Friday, December 19, 2014

Feng Shui Holiday Gift Giving


Re-gifting is very Feng Shui-friendly because it removes things you do not want from your home and sends them to a place where they are welcomed.

Just be sure to avoid re-gifting if you have negative feelings about the gift or its original giver, since you might be passing along your negative thoughts to the next recipient.


Looking for those perfect gift for your friends and family? The gifts you choose may have some hidden meaning in Feng Shui terms. Here are some gifts to avoid giving, and options for turning around the hidden message in these gifts if you receive them:

Sharp Objects

Knives, scissors, letter openers, or can openers as gifts represent cutting a relationship. If you are the recipient of any of these as a gift, hand over a coin to the giver to symbolize that you bought the object, and restore the bond between you.

Empty Wallet

An empty wallet, purse, or briefcase represents the lack of prosperity. Instead, fill it with dollars or coins to send the message that your gift will always be overflowing with wealth for the recipient.


Gifts of handkerchiefs are also traditionally frowned upon. This is because a handkerchief is used to wipe away sweat and tears, which suggests a lot of sadness and frustration. Giving handkerchiefs as gifts suggest that you anticipate him/her to be doing much crying in the future. This generates such inauspicious chi.

Thorny Flowers and Plants

Never give cactus or other spiky plants, and avoid giving roses with the thorns still on the stem because these can pierce a relationship, if you receive roses be sure to remove the thorns to symbolize a smooth romance or relationship.

Stunted Trees

Bonsai trees or other miniature plants make poor choices as gifts since they represent stunted growth. Instead, choose full, healthy plants with rounded leaves that symbolize prosperity and long life.

Clocks and Timepieces

In the West, timepieces are, in fact, quite well-liked as gifts. These include: alarm clocks, wall clocks, pocket watches, or a wristwatch, etc.

Timepieces measure the passage of time and this indirectly suggests a limited lifespan, which is very inauspicious. In Chinese (Cantonese), to give a clock or "soong joong" sounds exactly like the Chinese term for attending a funeral, which is naturally very taboo.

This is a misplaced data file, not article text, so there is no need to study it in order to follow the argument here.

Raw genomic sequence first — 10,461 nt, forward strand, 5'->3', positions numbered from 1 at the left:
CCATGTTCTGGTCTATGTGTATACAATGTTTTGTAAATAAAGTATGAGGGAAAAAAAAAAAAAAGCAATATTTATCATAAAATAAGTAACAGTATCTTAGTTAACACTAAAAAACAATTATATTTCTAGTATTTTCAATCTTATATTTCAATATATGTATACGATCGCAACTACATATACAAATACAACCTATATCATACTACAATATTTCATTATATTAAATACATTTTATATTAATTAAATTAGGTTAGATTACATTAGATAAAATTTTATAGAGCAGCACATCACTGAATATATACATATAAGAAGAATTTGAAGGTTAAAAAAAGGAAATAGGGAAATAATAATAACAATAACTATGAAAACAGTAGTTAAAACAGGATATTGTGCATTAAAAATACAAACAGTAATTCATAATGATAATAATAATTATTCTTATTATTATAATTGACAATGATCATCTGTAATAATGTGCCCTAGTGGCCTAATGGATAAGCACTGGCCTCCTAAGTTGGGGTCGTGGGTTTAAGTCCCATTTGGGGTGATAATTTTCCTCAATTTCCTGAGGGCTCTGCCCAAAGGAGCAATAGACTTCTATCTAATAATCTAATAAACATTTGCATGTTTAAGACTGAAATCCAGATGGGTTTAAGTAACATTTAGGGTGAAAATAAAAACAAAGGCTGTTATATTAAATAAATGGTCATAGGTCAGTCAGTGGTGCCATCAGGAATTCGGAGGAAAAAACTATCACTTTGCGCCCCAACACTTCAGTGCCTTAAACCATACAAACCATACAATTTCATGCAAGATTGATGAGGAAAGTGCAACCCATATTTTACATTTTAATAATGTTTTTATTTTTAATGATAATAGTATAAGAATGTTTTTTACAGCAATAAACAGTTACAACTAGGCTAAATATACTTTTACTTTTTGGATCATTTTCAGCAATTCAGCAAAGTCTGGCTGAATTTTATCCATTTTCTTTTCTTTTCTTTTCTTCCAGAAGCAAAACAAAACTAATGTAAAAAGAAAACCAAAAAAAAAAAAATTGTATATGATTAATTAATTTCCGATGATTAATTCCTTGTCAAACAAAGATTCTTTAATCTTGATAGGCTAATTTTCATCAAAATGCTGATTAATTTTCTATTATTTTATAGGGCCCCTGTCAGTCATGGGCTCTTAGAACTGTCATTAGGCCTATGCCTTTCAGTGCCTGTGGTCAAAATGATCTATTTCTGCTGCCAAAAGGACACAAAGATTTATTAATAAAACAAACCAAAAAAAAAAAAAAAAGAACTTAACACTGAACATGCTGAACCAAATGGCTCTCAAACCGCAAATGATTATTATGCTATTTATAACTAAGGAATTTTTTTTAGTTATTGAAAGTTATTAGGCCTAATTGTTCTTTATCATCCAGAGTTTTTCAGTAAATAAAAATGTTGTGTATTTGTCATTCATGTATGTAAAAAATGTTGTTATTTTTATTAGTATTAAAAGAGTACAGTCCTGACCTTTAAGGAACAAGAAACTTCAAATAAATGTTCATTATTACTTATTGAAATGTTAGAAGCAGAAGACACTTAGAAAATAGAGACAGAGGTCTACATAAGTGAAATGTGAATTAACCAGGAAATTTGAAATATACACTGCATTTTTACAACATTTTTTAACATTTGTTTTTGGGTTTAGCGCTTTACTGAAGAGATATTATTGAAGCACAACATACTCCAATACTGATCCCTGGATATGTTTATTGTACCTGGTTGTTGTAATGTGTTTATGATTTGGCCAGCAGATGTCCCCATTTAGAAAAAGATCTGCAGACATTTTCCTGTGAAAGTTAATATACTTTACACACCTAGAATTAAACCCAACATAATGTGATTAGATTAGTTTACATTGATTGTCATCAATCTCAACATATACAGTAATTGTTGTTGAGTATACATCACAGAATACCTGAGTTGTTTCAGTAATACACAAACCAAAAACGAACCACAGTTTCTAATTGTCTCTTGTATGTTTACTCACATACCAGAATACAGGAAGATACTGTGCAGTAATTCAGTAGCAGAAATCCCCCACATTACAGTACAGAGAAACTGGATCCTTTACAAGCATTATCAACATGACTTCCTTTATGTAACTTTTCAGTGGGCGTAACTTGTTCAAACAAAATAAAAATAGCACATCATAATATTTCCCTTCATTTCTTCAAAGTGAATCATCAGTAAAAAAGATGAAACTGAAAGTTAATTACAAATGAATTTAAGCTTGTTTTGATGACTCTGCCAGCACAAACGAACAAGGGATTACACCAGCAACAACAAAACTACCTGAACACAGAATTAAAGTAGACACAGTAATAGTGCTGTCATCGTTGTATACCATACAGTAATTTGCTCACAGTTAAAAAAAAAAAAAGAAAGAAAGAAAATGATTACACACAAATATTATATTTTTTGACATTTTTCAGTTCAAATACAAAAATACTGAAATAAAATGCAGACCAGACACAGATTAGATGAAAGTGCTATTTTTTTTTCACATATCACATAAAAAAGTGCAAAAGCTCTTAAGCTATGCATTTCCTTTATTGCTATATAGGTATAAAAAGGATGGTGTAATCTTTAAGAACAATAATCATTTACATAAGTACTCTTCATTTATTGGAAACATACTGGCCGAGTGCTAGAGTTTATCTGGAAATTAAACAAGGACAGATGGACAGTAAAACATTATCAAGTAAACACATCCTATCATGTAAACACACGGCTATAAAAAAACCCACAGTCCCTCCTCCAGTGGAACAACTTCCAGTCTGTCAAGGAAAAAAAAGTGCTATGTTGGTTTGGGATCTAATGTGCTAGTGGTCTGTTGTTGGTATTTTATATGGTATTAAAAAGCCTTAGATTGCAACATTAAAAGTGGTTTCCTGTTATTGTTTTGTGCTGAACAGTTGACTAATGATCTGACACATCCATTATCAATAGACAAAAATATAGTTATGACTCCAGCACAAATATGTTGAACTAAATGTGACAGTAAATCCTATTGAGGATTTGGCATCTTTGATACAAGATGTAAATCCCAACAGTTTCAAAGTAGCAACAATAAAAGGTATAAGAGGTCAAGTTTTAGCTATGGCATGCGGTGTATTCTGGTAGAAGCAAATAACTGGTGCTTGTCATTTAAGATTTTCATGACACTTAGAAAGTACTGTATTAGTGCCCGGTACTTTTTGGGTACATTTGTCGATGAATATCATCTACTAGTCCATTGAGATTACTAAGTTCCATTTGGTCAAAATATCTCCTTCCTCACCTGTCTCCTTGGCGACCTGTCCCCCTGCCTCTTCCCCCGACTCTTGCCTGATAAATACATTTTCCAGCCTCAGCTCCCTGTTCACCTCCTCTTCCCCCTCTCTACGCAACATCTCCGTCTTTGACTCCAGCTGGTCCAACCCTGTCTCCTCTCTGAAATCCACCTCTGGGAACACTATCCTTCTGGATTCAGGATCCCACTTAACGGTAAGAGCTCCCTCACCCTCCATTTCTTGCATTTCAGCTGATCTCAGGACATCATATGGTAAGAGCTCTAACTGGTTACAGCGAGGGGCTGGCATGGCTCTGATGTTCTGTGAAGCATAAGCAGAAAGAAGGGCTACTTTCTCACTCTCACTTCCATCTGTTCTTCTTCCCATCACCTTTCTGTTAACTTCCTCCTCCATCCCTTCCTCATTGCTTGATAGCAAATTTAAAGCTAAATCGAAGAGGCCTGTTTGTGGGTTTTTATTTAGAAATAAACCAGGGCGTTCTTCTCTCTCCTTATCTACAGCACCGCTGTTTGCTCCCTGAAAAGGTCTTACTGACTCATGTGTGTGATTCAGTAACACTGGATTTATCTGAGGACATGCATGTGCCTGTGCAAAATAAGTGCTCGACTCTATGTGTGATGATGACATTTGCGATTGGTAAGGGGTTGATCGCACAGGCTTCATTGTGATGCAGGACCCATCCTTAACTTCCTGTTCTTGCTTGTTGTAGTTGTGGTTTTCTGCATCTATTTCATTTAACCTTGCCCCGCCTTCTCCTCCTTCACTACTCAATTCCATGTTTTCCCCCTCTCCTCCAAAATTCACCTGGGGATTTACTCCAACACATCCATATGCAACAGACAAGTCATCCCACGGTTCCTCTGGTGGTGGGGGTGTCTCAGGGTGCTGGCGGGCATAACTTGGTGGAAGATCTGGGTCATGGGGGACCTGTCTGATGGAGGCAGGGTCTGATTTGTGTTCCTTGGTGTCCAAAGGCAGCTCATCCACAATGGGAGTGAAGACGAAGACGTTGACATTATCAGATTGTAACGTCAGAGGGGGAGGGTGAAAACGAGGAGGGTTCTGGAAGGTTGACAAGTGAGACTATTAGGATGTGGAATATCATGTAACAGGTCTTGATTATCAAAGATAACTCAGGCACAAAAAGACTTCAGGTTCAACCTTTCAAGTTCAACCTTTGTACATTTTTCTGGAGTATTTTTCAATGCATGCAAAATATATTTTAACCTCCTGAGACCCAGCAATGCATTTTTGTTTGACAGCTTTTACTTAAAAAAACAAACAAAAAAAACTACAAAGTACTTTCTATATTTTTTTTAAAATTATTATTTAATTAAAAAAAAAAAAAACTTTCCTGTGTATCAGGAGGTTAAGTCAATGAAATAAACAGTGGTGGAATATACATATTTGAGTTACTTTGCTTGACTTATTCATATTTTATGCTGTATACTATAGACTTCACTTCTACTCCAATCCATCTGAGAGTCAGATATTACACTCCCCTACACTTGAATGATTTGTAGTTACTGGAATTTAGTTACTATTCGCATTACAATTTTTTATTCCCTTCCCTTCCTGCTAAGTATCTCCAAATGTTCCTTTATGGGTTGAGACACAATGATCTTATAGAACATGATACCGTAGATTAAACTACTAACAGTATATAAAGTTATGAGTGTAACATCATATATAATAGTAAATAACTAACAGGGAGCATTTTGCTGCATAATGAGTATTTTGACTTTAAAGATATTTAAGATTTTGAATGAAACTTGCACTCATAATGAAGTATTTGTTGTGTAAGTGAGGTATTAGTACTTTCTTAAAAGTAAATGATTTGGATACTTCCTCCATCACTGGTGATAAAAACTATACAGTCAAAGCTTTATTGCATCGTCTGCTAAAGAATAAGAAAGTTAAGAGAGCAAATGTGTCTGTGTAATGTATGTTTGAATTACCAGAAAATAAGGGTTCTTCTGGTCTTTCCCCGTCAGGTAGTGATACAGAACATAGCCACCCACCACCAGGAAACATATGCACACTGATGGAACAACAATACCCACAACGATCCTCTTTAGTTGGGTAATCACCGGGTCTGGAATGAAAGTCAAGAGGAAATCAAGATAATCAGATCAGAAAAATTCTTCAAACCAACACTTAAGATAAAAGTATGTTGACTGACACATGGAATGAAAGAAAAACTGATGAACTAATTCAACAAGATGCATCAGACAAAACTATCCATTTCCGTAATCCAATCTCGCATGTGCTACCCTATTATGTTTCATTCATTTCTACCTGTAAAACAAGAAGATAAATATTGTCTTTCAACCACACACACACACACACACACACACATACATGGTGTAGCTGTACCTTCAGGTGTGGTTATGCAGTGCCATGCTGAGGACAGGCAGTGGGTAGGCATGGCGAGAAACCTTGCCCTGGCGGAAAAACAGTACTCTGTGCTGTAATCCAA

Thursday, December 18, 2014

Feng Shui Holidays: Room by Room


The front door and entryway are considered the "mouth of chi" where all positive energy enters the home. Make certain that the area is well lit, as light attracts good Chi, thereby increasing its flow into your house.

Holiday lights, vibrant colors and fresh aromas such as gingerbread, or cinnamon will be sure to welcome harmonious holiday energy.

Include elements of metal objects or round shapes, such as ornaments or holiday balls. Add the water element can be represented by wavy shapes, such as garland draped over the doorway or in the entry area. Hang a welcoming wind chime to help keep the positive Chi moving.


Dress the holiday dinner table by striking the perfect balance between the fire element of red napkins for a festive mood and the calming elements of green and cream colored linens.

Lighting white candles releases positive energy, along with having flowers on the table. The combination of the two creates a warm ambiance, opens the heart, and supports people in bringing their best selves to the table.

In Feng Shui we believe the proper seating arrangements are vital to reducing stress. In reality, all the unfinished relationship issues come to the dinner table.

Round or oval tables are the best for Feng Shui friendly dining. In fact, circular shapes are symbolic of eternal unity and intimacy. If you do have a rectangular dining table, to ensure that everyone gets along, set your table with a tablecloth to smooth the hard edges. Make sure your guests are not seated too close to the corners, caused by the cutting chi of the table edges. This can cause a feeling of agitation and being uncomfortably confined.